Privacy Notice under DPDPA

DPDPA requires a Data Fiduciary’s Privacy Notice to provide information on the following [Section 5 of the DPDPA, 2023]:

(i) Categories of personal data processed by an organization;

(ii) Purposes for which the personal data is intended to be processed;

(iii) Information on the way Data Principals can raise a complaint to the Data Protection Board of India;

(iv) Information on how the Data Principal can (a) exercise their right to withdraw the consent; and (b) approach the grievance redressal mechanism concerning the exercise of their rights under the DPDPA or any act or omissions related to the performance of the Data Fiduciary’s obligations related to the processing of such Data Principal’s personal data under the DPDPA; and

(v) Contact details of the Data Protection Officer, if applicable, or any other person authorized to respond to assist the Data Principal with their questions, grievances, and rights.

In the case of legacy or historical data (example, personal data collected before the commencement of the DPDPA), an organization is expected to provide the Data Principals with the same information (as specified in the preceding paragraph) if consent is the legal basis of processing their personal data. The organization may process their personal data until they withdraw their consent to such processing.

Differences observed under the IT Rules and DPDPA

On a comparison of the privacy or consent notice requirements under the DPDPA with those under the IT Rules, it is observed that a privacy policy published pursuant to the IT Rules may not contain information on DPBI, grievance redressal, or exercise of rights of Data Principals. A Data Principal has a separate right under the DPDPA to obtain, from a Data Fiduciary, information on the recipients of the former’s personal data, including the categories of personal data disclosed to recipients.

It the absence of a mention of the Data Principals’ rights under the DPDPA in a Privacy Notice, specifying the way Data Principals may reach out to the grievance redressal mechanism of a Data Fiduciary, the notice may not fulfill the intent and/or purpose of the Privacy Notice. Thus, familiarizing the Data Principals with information on their rights via a Privacy Notice could be one of the key considerations while drafting/modifying a Privacy Notice.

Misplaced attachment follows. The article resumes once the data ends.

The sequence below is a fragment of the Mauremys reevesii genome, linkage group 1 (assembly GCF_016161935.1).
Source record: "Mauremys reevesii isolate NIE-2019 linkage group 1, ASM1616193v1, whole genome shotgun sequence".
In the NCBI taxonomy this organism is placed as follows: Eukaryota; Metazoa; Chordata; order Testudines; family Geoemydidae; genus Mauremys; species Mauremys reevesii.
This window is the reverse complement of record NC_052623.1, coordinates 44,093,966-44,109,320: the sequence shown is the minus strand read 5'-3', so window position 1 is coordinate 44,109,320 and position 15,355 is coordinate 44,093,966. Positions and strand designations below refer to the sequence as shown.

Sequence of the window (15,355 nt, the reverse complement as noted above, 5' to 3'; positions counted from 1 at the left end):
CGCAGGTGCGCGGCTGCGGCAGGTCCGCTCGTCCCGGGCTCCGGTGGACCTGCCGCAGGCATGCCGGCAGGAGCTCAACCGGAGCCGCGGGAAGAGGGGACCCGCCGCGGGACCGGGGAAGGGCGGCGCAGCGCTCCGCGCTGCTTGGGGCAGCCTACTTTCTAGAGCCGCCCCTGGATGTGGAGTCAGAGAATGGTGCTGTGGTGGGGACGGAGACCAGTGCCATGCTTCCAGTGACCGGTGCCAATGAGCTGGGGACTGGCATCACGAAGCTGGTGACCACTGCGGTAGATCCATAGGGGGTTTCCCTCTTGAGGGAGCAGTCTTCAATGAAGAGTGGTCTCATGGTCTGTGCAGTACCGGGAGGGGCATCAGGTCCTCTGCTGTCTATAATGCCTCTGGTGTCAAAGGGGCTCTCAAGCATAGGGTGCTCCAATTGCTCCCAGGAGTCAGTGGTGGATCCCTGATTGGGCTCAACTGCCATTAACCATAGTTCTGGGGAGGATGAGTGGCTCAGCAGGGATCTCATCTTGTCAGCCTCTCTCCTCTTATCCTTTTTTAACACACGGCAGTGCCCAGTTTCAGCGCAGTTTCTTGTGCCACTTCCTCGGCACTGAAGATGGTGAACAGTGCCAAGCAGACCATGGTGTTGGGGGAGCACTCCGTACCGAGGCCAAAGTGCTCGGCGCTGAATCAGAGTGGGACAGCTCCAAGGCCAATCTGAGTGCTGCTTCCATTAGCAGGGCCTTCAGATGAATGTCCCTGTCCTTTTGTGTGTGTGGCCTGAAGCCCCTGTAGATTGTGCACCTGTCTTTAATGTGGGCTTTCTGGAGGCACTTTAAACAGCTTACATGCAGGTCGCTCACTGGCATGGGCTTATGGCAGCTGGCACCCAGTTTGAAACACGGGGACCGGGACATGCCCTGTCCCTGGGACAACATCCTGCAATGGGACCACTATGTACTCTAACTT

Additionally, DPDPA (Section 5) does not explicitly mandate the Data Fiduciaries to provide information in the Privacy Notice on data retention, data processing locations, personal data processing to comply with legal requirements, the manner in which changes to the existing privacy notice may take place, and the use of consent managers. It is a good industry practice to include these items as additional information to ensure greater transparency about an organization’s data processing practices. Perhaps, the upcoming Rules under the DPDPA may enunciate details.

In addition to the above, DPDPA obligates the Data Fiduciary to provide an option to the Data Principals to access the Privacy Notice in English or any other regional language specified in the Eighth Schedule of the Constitution.

An organization in compliance to the DPDPA is expected to consider all the above-mentioned aspects while constructing a new or modifying the existing privacy policy to align it with the requirements under the DPDPA, 2023.

About the author: Sandeep G is an Associate at NovoJuris Legal.